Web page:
General Conference seems to come and go so quickly now. This must have something to do with the ease of streaming it live into every home — 10 hours of Conference in one weekend is more than enough for most of us. Once upon a time getting the Conference Ensign was a treat. Not so much anymore. The Conference cycle seems to have been compressed into just a few days, like binge-watching a TV series on Netflix. That’s not really what I’m going to talk about, just something I have particularly noticed this Conference cycle. Anyone else feel this way?
So here is a short example from President Nelson’s talk Drawing the Power of Jesus Christ into Our Lives that I feel strangely ambivalent about. On the one hand, I can’t help but admire any teenager who stands on principle and chooses a church commitment over a school activity or (the more ususal scenario) who chooses to skip a soccer game that is scheduled on Sunday. On the other hand, I don’t like that we have rather unquestioningly adopted the Jewish sabbath rule model as the way of celebrating Sunday, the Lord’s day, and that we sometimes pressure friends, neighbors, and our youth to conform to that model.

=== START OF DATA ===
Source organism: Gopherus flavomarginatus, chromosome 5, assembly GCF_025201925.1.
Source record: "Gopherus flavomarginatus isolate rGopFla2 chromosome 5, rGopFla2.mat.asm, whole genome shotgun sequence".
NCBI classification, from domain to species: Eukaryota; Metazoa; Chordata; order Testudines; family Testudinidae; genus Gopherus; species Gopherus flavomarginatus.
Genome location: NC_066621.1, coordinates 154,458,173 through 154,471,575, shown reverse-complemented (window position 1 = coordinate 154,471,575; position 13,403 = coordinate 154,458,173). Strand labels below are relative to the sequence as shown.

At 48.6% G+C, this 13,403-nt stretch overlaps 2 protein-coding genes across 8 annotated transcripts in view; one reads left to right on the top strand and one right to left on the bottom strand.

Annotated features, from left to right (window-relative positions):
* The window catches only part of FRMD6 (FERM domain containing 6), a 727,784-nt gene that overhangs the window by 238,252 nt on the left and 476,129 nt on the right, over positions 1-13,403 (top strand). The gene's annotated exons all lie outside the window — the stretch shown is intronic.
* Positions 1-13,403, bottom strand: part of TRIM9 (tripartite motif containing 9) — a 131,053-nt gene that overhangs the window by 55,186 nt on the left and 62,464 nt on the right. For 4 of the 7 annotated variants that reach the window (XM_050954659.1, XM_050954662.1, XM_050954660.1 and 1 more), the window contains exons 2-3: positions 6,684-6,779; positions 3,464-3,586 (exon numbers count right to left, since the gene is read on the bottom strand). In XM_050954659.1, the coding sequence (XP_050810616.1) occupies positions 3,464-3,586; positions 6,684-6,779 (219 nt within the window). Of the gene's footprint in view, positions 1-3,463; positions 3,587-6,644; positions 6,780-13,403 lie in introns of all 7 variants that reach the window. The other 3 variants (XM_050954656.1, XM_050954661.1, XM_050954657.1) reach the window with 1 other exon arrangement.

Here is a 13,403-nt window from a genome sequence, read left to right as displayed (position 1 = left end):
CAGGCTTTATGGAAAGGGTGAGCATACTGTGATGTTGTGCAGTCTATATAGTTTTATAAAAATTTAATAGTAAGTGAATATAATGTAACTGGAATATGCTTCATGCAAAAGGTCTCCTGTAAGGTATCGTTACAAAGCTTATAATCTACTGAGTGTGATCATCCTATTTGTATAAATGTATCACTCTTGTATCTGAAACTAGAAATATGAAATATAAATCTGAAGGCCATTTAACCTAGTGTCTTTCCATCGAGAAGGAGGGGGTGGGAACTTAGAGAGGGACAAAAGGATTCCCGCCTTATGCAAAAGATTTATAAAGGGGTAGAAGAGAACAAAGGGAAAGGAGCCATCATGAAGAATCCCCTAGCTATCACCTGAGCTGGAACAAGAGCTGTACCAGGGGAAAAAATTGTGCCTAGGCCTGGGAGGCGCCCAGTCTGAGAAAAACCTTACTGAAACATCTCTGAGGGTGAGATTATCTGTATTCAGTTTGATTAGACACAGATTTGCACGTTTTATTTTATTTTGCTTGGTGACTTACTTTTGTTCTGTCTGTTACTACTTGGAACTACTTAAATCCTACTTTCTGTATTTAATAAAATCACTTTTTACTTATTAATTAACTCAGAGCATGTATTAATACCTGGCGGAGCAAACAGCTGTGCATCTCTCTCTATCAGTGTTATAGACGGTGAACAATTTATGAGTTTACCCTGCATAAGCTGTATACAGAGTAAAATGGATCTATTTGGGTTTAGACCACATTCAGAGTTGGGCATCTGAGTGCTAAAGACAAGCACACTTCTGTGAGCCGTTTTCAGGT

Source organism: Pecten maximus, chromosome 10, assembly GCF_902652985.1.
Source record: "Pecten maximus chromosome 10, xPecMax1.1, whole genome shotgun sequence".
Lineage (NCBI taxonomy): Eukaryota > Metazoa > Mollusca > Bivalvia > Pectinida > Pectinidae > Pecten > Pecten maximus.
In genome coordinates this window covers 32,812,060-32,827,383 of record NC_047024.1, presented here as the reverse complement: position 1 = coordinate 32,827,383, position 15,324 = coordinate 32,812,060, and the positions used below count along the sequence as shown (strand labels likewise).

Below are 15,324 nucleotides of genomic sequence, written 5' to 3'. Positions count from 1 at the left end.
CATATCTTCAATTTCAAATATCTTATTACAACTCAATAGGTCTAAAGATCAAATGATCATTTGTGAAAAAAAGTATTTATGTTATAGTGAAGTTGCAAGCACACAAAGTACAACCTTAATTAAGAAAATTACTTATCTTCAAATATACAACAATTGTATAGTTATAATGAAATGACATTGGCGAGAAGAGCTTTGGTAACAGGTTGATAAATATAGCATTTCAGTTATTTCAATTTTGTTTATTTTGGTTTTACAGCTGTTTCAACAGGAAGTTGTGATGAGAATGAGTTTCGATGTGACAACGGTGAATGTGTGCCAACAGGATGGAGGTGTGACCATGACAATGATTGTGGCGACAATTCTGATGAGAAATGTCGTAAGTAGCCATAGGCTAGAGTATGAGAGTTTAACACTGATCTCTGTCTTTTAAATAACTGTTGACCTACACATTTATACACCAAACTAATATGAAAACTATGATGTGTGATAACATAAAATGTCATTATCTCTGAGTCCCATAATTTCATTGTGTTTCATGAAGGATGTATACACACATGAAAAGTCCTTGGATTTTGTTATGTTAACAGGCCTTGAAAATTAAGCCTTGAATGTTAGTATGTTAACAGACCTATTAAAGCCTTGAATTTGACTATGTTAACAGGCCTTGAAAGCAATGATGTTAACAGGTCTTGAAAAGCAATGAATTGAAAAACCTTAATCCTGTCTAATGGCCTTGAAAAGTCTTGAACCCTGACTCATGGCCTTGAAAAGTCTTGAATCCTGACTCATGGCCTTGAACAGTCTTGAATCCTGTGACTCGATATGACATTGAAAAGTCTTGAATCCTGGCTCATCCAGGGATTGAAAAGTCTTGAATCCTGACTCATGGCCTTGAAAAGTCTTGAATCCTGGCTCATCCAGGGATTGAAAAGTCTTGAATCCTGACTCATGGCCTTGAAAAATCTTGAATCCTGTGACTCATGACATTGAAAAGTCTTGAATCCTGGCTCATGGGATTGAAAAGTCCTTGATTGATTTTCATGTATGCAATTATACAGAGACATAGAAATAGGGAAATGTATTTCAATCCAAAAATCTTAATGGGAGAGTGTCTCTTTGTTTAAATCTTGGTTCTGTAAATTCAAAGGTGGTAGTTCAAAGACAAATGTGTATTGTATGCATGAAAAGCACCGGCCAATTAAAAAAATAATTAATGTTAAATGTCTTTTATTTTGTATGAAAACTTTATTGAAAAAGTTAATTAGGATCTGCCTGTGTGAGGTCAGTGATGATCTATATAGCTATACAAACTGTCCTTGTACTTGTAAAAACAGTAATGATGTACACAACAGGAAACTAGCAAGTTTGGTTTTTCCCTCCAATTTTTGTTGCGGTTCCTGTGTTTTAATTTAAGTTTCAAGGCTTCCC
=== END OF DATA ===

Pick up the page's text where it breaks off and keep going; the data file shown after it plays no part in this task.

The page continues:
Here is the vignette in President Nelson’s talk.
Recently I learned of a fearless young Laurel. She was invited to participate in a statewide competition for her high school on the same evening she had committed to participate in a stake Relief Society meeting. When she realized the conflict and explained to competition officials that she would need to leave the competition early to attend an important meeting, she was told she would be disqualified if she did so.
What did this latter-day Laurel do? She kept her commitment to participate in the Relief Society meeting. As promised, she was disqualified from the statewide competition. When asked about her decision, she replied simply, “Well, the Church is more important, isn’t it?”
I know an LDS youth who was an outstanding high school wrestler, but never won the state championship. In the state tournaments, he never lost a match, but forfeited the final match because it was on Sunday. He is presently serving an LDS mission. I can be proud of the choices he made, but at the same time feel that he earned the right to compete for the title and should have had that chance, at least once.
Back in California, I somehow got drafted as a youth soccer coach for one year. The final game was on Sunday. Our block meeting started at 9 am and the match started at noon. As the coach, I felt that I had a commitment to support the players, so I went to sacrament meeting, then changed and went over to the field to be there an hour before the match started. My son was on the team. We let him make his own choice. He chose to go to all the meetings, then hustle over to the game (changed in the car, I think) and only miss a few minutes.
I’m sure every reader has a similar story.